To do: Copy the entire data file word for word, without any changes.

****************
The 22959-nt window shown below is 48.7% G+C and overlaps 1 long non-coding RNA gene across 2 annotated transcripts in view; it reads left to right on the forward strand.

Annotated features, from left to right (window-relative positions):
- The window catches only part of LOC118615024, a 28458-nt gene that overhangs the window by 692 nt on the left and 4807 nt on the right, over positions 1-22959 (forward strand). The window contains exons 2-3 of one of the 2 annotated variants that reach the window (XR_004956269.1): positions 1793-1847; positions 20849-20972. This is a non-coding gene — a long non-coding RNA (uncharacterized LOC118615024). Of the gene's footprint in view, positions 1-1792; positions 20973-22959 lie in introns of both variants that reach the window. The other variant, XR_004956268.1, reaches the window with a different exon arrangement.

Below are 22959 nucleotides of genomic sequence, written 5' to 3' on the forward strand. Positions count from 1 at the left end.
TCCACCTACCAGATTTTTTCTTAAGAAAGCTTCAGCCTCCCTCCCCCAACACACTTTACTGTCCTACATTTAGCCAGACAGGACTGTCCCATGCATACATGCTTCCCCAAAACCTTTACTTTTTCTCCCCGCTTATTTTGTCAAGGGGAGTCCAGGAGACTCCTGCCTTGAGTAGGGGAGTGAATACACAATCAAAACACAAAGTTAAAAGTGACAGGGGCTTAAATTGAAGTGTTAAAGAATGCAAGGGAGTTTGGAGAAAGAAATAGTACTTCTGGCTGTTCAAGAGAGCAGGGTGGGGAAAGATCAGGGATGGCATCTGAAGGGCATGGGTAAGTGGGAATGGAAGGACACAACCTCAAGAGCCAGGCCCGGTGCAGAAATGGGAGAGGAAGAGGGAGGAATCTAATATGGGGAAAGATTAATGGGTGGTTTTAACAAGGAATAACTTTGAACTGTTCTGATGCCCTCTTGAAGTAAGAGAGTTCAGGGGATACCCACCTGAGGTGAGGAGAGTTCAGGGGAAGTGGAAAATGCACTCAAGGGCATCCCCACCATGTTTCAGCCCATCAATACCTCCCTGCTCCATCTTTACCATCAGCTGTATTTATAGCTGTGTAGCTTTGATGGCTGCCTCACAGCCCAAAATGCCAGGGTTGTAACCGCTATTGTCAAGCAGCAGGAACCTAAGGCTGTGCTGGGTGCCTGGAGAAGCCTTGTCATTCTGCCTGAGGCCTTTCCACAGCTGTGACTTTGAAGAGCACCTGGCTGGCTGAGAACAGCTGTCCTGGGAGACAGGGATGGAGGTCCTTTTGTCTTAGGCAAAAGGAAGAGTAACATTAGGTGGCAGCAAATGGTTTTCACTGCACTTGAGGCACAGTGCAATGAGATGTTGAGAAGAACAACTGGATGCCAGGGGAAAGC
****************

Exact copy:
The 22959-nt window shown below is 48.7% G+C and overlaps 1 long non-coding RNA gene across 2 annotated transcripts in view; it reads left to right on the forward strand.

Annotated features, from left to right (window-relative positions):
- The window catches only part of LOC118615024, a 28458-nt gene that overhangs the window by 692 nt on the left and 4807 nt on the right, over positions 1-22959 (forward strand). The window contains exons 2-3 of one of the 2 annotated variants that reach the window (XR_004956269.1): positions 1793-1847; positions 20849-20972. This is a non-coding gene — a long non-coding RNA (uncharacterized LOC118615024). Of the gene's footprint in view, positions 1-1792; positions 20973-22959 lie in introns of both variants that reach the window. The other variant, XR_004956268.1, reaches the window with a different exon arrangement.

Below are 22959 nucleotides of genomic sequence, written 5' to 3' on the forward strand. Positions count from 1 at the left end.
TCCACCTACCAGATTTTTTCTTAAGAAAGCTTCAGCCTCCCTCCCCCAACACACTTTACTGTCCTACATTTAGCCAGACAGGACTGTCCCATGCATACATGCTTCCCCAAAACCTTTACTTTTTCTCCCCGCTTATTTTGTCAAGGGGAGTCCAGGAGACTCCTGCCTTGAGTAGGGGAGTGAATACACAATCAAAACACAAAGTTAAAAGTGACAGGGGCTTAAATTGAAGTGTTAAAGAATGCAAGGGAGTTTGGAGAAAGAAATAGTACTTCTGGCTGTTCAAGAGAGCAGGGTGGGGAAAGATCAGGGATGGCATCTGAAGGGCATGGGTAAGTGGGAATGGAAGGACACAACCTCAAGAGCCAGGCCCGGTGCAGAAATGGGAGAGGAAGAGGGAGGAATCTAATATGGGGAAAGATTAATGGGTGGTTTTAACAAGGAATAACTTTGAACTGTTCTGATGCCCTCTTGAAGTAAGAGAGTTCAGGGGATACCCACCTGAGGTGAGGAGAGTTCAGGGGAAGTGGAAAATGCACTCAAGGGCATCCCCACCATGTTTCAGCCCATCAATACCTCCCTGCTCCATCTTTACCATCAGCTGTATTTATAGCTGTGTAGCTTTGATGGCTGCCTCACAGCCCAAAATGCCAGGGTTGTAACCGCTATTGTCAAGCAGCAGGAACCTAAGGCTGTGCTGGGTGCCTGGAGAAGCCTTGTCATTCTGCCTGAGGCCTTTCCACAGCTGTGACTTTGAAGAGCACCTGGCTGGCTGAGAACAGCTGTCCTGGGAGACAGGGATGGAGGTCCTTTTGTCTTAGGCAAAAGGAAGAGTAACATTAGGTGGCAGCAAATGGTTTTCACTGCACTTGAGGCACAGTGCAATGAGATGTTGAGAAGAACAACTGGATGCCAGGGGAAAGC